Forthwith, a photo of lumpy sweet potato blobs.

Thursday, October 21, 2010

In Which I Change Weather

Okay, so Monday night, I made a turkey, potato, and rutabaga soup for lunch this week in the Messy Cubicle (yes, that's messy, not mossy).

Tuesday, the weather forecasters started talking about a Pacific storm coming down that may affect us here in the Southern Desert.

Wednesday morning it drizzled at my house.

Today, Thursday, it was raining all morning out here.

What is this power that my stock pot holds?

Monday, October 18, 2010

In Which I Hurt

...or, more accurately, am sore.

Last Saturday I missed my training walk for the half marathon because I was volunteering with the Delta Society tests. We had 14 dog-handler teams scheduled for certification testing or re-testing. Sounds boring? Not if you have secret aspirations of community theater! N, who bears a remarkable resemblance to my mother (originally from NJ, raspy voice, short, not the most patient in the world) and I are the designated arguers. At a particular moment in the exam, we start arguing very loudly in order to see how the dog responds to this audible distraction in the midst of other visual and audible distractions. Being me, I like to throw N curveballs and yell "How could you say that to her about me??" or "I hate anchovies on pizza! Who puts anchovies on pizza!" or one of my favorites, "No, I'm taking that dog home with me, you can forget about it." (That last usually throws the testee a bit and makes them relax.) This year, a woman with a giant mastiff was being tested, so I threw out "Now that's a dog! Not that little pipsqueak thing you call a dog!" N was startled and didn't know what to say (of course I didn't mean it, gentle readers. Her dogs are very sweet, and one is usually our neutral testing dog).  I also tried  a wailing "How could you??" with a tear in my voice, because honestly, we've never run across people arguing in the hospital, but we come across people crying all the time. As an acting improv, it flopped.  (Stinkerbelle gets very solemn when she spies someone crying and goes over to them and is quiet--a rarity for her--and tries to lick them better.)  I got to be flapper (hospital gown flapper, that is) but not bumper this time. But the test runs all day, and I left my house just after 8 a.m., so that meant no time for a Saturday walk.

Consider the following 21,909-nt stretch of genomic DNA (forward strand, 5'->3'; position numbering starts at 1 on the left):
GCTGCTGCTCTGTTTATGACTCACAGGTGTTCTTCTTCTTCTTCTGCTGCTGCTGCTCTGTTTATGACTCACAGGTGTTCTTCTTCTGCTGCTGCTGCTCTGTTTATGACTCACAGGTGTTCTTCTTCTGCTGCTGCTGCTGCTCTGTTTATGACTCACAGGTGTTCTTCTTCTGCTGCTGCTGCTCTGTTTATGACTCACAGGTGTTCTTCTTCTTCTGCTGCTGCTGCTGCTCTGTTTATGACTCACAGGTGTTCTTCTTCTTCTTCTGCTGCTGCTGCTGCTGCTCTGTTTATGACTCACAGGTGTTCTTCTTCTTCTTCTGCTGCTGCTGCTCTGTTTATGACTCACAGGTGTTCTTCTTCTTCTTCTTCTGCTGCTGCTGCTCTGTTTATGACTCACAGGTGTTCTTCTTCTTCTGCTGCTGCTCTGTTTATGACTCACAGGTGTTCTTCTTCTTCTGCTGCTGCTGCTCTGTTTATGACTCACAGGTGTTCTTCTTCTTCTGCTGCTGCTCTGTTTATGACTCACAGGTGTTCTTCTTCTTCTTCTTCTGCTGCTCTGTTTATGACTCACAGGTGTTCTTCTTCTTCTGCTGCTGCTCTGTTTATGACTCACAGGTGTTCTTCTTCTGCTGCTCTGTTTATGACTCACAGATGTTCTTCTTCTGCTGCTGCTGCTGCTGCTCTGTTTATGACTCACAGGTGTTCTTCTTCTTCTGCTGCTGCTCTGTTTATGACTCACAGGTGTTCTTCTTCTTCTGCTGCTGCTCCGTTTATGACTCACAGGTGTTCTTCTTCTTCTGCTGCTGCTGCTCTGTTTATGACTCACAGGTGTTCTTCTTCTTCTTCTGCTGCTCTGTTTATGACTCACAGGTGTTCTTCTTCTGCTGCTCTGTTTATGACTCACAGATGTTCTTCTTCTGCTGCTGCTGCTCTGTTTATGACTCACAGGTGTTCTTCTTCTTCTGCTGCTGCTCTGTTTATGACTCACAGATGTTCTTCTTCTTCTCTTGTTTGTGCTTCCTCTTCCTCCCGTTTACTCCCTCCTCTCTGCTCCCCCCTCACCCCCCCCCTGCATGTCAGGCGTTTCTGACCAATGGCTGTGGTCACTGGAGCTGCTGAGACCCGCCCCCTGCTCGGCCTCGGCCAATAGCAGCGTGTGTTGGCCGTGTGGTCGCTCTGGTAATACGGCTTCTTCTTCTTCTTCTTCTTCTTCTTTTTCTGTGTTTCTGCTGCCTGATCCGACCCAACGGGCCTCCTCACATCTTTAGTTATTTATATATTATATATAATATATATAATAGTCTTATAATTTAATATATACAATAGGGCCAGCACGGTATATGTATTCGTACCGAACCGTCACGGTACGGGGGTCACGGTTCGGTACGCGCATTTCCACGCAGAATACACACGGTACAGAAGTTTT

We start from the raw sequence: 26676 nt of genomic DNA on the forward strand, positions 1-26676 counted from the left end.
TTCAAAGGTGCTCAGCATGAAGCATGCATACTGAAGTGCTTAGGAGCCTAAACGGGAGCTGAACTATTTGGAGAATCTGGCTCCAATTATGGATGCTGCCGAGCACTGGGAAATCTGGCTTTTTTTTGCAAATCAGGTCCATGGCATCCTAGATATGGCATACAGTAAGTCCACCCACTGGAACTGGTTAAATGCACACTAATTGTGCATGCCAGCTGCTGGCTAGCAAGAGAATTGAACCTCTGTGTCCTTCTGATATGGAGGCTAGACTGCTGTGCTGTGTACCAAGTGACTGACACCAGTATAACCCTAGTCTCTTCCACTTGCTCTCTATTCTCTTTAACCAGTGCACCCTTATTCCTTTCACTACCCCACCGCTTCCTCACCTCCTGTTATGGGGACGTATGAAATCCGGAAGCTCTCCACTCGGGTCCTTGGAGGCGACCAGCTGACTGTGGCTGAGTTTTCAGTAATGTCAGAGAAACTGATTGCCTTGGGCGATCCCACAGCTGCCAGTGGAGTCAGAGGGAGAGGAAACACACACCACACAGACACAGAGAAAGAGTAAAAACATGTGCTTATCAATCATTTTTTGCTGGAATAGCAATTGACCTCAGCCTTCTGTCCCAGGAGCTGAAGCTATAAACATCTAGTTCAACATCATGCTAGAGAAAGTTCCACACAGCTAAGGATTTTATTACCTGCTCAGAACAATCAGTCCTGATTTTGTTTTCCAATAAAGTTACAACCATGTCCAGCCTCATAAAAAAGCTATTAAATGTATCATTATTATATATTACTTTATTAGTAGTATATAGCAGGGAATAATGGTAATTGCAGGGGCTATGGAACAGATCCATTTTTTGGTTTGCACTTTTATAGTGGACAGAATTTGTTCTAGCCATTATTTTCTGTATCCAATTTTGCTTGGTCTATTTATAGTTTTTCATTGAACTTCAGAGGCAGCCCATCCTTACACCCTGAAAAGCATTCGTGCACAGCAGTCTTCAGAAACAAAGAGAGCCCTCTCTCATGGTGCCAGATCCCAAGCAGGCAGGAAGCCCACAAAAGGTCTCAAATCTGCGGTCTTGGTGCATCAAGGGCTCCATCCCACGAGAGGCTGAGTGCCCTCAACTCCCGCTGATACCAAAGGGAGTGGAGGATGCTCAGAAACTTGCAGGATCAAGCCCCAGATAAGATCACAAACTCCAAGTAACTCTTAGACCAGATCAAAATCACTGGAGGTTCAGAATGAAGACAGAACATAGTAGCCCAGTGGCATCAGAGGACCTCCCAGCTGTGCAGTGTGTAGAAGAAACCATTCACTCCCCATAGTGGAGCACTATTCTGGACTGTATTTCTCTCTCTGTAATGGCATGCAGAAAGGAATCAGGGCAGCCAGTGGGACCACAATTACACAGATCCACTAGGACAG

Or a Sunday walk, as I spent last Sunday weed whacking my backyard down to the nub and raking all the grass up to get ready for this weekend, when I thatched, spread winter rye grass seed followed by a manure topping  mix. After cutting 7 bags full off my Texas Ranger shrubs the week before. Just call me Little Mossy Garden Busy Bee.

So that puts me and J one week behind schedule for our half marathon. But since the training schedule has two or three 6-mile Saturdays when you're supposed to work on pace, I decided to skip one of those designated 6-milers and just keep increasing distance so we'd be back on track in just a couple of weeks. J couldn't walk this Saturday, so I did my 7 miles alone, listening to an audiobook.

All was going fine until about mile 6, when my hips started aching really bad and I realized I'd forgotten to take a Tylenol before I left home. Luckily, I ran in to S and her dog R (R visits with Stinkerbelle at the local hospital) right about then, so I slowed to walk with them and chat for a bit. S has an ACL injury, so it really was a slow walk, then I took off and walked the last mile at a leisurely pace. And found, when I got back home, that I had to sort of pour myself out of the E because even though I stretched back at the car after that mile-long cooling off final walk, I still had stiffened up into pretzel as starched as a nun's veil.

Now I've spent half an hour researching hip pain on the web and terms like lordosis and sacroliliac joint dysfunction are skipping around my brain. So two pearls of wisdom to keep in mind from now on:
  1. Stretch, stretch, stretch!!
  2. Middle age ain't for sissies.
(The Mt. Lemmon marathon was yesterday, and the winner ran uphill, 26.2 miles, in the same amount of time I am aiming to walk 13.1 miles downhill. Harumph)

Monday, October 11, 2010

In Which I Confuse a Hummingbird